The 30-year study of 105 migratory species reveals how strongly temperature affects animals’ physical characteristics.
Science + Technology
UCLA’s Dr. Haig Aintablian, campus’s first space medicine fellow, will have a role in shaping the next generation of flight physicians.
In seeking alternative habitats, the endangered animals are more likely to experience dangerous — and fatal — encounters with freeways and foes.
Ninth and 10th graders will participate in hands-on activities in science, technology, engineering and mathematics.
Inspired by creatures that survive in harsh environments, a UCLA team has invented a polymer with the potential to extend the shelf life and reach of medications.
By oxidizing THC to create an electric current, a UCLA team’s fuel cell sensor can reveal the presence of the drug.
Two CubeSats monitoring space radiation since 2018 have returned to Earth as shooting stars, next generation is coming.
A UCLA-led team has discovered that using early-stage stem cells is a key to producing structures that are reliable models of disease.
Doctoral student Kelsi Rutledge helped make “Jean Jacket” scientifically plausible.
A molecule found in green tea helped UCLA biochemists discover several molecules that can destroy tau fibers.
The continent’s diverse species all evolved very rapidly from a single ancestral population, a UCLA-led study shows.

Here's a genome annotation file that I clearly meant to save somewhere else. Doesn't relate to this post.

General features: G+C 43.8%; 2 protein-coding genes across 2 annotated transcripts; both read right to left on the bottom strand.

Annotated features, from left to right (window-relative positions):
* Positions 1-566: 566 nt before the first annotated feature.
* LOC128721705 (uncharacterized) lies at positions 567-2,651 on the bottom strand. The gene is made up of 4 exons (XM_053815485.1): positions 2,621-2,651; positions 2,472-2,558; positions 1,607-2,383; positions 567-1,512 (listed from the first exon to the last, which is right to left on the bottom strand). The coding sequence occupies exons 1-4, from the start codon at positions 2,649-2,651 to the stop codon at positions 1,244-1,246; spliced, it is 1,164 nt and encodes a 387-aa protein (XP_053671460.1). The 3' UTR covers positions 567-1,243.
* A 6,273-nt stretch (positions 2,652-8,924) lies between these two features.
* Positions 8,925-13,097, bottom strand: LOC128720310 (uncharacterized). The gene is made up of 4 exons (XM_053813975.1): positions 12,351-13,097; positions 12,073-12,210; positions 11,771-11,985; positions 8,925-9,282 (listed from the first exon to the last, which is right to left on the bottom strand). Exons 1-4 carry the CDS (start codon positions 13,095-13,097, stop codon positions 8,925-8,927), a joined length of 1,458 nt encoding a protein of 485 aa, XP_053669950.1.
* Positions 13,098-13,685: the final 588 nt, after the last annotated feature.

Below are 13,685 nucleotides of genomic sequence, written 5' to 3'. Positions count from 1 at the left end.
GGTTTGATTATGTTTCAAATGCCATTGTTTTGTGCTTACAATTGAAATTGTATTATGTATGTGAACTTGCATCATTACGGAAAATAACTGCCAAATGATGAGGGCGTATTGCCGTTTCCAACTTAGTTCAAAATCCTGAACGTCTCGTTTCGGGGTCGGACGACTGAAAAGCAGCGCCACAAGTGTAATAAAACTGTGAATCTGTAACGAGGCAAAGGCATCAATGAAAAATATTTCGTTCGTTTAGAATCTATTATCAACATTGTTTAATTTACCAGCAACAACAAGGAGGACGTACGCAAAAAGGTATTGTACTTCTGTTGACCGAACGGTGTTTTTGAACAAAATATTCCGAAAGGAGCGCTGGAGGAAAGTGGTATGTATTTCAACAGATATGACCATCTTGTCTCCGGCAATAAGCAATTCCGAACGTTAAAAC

Donna Elbert’s predictions about planetary magnetic fields deserve recognition, say UCLA researchers who have built on her work.
Sethuraman Panchanathan met with students, faculty members and administrative leaders.
When two drugs were delivered in one nanoparticle rather than separately, the treatment worked better in mice.
The technology, built by UCLA engineers using artificial intelligence, can instantly highlight certain elements of a photo while blotting others out.
The rover’s RIMFAX instrument, co-led by UCLA’s David Paige, has found unexpectedly tilted rock layers beneath the Jezero crater.
By combining two technologies, camera and radar, researchers boosted accuracy across a diverse range of skin tones.
Using common reagents in heated water, chemists can ‘behead’ and break down PFAS, leaving only harmless compounds behind.
By wrapping platinum-alloy crystals in tiny graphene “nanopockets,” scientists generated far more catalytic activity and power than expected.
Allen, who graduated from UCLA with a bachelor’s degree in civil and environmental engineering in 1992, was the project manager for downtown’s newest gem.
Led by Amy Rowat, researchers have invented ‘edible microcarriers’ that could reduce the expense, time and waste required to produce cultured meat.
UCLA professor Susan Perry and her team of researchers reveal their findings on capuchin monkeys and social integration.
More than 60 graduate students have received training through the NSF-funded INFEWS initiative at UCLA.
Their new devices will enable scientists to observe neuronal activity in freely moving animals at even higher resolutions.
Scientists have developed small molecules that protect the “quantumness” of qubits, an innovative step that could help to scale up processing power.